For almost a year, the question was "if" Michael Phelps would return to competitive swimming.
Now that Phelps is scheduled to end his 20-month retirement Thursday in Mesa, Ariz., a more nuanced question looms: Why?
Phelps sounded fairly certain he no longer wanted to confine his life to the pool when he walked away from the sport after the 2012 Olympics. He had seemingly put the perfect exclamation point on his career, winning gold in his last race to bring his record medal haul to 22, including 18 golds.
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But several longtime Phelps observers say they see an athlete who's finally enjoying swimming on his own terms, without the pressure of outside expectations.
"I've never seen Michael this happy," says former Michigan coach Jon Urbancheck, who has known Phelps since the swimmer was 11 and recently visited with him in Baltimore. "This didn't come from his mom. It wasn't [coach] Bob [Bowman]. This was his decision."
Ian Crocker, one of Phelps' greatest historic rivals, wasn't surprised when he heard rumors of the impending return.
"Getting some time away, without the assumption he was coming back, was probably one of the best things for him mentally," Crocker says. "My hope is that he approaches it 100 percent on his own terms and just has his laughs with it. He's earned that."
After the London Games, Phelps immediately transitioned to a life many men his age would envy: playing golf and high-stakes poker, watching his favorite team, the Ravens, from luxury suites, dating beautiful women. He even made an acting cameo in his favorite television drama, "Suits."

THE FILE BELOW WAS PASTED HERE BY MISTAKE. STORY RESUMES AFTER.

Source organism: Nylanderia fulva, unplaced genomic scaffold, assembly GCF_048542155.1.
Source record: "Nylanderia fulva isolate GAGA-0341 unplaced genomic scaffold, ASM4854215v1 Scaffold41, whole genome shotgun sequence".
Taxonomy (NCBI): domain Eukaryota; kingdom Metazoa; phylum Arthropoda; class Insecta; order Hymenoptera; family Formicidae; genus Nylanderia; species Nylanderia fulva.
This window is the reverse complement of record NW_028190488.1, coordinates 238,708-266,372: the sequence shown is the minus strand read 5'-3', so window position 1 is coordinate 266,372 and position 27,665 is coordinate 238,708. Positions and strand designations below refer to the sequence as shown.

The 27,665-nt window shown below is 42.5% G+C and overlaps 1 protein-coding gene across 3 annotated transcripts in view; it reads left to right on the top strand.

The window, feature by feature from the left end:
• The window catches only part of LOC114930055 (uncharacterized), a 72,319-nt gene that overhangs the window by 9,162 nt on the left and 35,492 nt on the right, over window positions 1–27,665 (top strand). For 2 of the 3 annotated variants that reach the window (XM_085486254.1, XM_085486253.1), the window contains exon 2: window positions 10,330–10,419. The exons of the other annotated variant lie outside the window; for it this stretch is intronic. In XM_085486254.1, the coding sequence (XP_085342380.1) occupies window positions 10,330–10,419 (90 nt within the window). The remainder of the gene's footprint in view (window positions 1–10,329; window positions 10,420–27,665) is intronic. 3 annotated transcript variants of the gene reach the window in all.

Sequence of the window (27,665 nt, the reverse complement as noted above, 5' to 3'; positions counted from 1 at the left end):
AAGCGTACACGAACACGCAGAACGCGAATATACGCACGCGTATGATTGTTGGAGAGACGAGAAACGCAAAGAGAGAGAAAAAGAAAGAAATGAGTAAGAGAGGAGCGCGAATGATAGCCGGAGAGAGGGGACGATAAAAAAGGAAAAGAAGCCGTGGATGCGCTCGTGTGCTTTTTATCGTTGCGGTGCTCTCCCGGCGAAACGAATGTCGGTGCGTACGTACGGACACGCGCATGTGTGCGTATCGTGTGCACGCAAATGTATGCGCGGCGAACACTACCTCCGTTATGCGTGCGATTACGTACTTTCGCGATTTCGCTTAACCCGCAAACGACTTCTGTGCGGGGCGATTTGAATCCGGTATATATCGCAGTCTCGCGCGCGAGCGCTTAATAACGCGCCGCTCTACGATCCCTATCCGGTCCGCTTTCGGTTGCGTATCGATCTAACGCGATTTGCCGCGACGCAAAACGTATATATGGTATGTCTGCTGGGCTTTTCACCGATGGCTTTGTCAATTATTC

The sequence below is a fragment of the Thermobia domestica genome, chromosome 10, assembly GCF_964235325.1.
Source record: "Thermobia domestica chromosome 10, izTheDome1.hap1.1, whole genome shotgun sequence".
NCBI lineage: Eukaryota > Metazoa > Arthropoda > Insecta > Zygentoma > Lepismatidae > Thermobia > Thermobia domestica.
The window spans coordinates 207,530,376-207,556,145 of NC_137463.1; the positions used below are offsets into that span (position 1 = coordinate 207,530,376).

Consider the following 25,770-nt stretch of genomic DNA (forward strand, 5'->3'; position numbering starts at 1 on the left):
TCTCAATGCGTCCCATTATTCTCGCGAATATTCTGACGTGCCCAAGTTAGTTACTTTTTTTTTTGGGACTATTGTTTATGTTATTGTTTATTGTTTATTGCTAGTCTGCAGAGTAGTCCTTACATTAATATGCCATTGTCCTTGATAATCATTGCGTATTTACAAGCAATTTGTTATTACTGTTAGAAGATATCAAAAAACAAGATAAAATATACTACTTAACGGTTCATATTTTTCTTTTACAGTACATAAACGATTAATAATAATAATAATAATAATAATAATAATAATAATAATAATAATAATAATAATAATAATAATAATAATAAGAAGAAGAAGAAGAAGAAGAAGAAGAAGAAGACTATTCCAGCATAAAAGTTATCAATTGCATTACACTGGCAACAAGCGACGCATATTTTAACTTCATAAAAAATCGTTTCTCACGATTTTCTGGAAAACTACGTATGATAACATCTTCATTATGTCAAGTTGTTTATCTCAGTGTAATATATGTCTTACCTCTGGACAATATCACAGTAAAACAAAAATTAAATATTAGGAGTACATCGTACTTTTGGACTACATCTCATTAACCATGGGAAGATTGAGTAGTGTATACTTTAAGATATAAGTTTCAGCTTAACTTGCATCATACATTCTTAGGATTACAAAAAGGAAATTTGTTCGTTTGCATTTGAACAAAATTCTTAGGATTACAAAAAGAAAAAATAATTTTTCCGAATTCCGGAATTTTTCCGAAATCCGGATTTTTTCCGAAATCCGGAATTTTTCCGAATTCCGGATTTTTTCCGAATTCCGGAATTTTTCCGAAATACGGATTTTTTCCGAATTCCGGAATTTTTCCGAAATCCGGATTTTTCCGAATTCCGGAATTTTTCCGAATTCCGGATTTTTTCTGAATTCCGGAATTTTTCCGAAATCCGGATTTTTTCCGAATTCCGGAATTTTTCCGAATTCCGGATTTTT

So what drew the 28-year-old Phelps from his life of leisure back to the inglorious grind of daily practices at the Meadowbrook Aquatic Center in Mount Washington?
The immediate answer is that we don't know. Phelps hasn't commented since his return became official last week and doesn't plan to speak until Wednesday.
The only detailed comments from his camp have come from Bowman, his longtime coach, who has cast Phelps' comeback in simple terms — a master once more enjoying his art.
Bowman has brushed aside talk of the 2016 Olympics in Rio de Janeiro, insisting Phelps is merely testing his competitive form and has yet to design his path forward. If true, that's a distinct shift from the past, when Phelps and Bowman mapped years-long conquests of the sport's greatest records.
Great athletes end their retirements for any number of reasons. Some miss the adrenaline rush of competition. Some need the money. Some simply can't figure out what else to do with their lives.
Crocker says he has often felt the urge to return since retiring after the 2008 Olympics. "It's hard to resist chasing that thrill, once you've been on top of the mountain," he says, referring to both himself and Phelps.
Several people who saw Phelps at last year's world championships in Barcelona noted a restless fire in the swimmer's eyes as he watched the U.S. team compete without him. He wasn't used to being on the deck at a big meet, rather than in the water.
Urbancheck says Phelps also missed the familiar rhythms of a swimmer's life, the camaraderie of a world he had inhabited since he was a young boy.
"I think Michael likes having that structure in his life," the veteran coach says.
As the star of two comeback stories — one wildly successful, the other bittersweet — Michael Jordan is the modern king of the genre. The former NBA great was also Phelps' boyhood idol.
The swimmer has long elicited comparisons to Jordan, not just for his peerless excellence but for his ability to take perceived slights and turn them into fuel for his best performances. Even Phelps' proclivities for golf and Las Vegas card games seem taken from the Jordan playbook.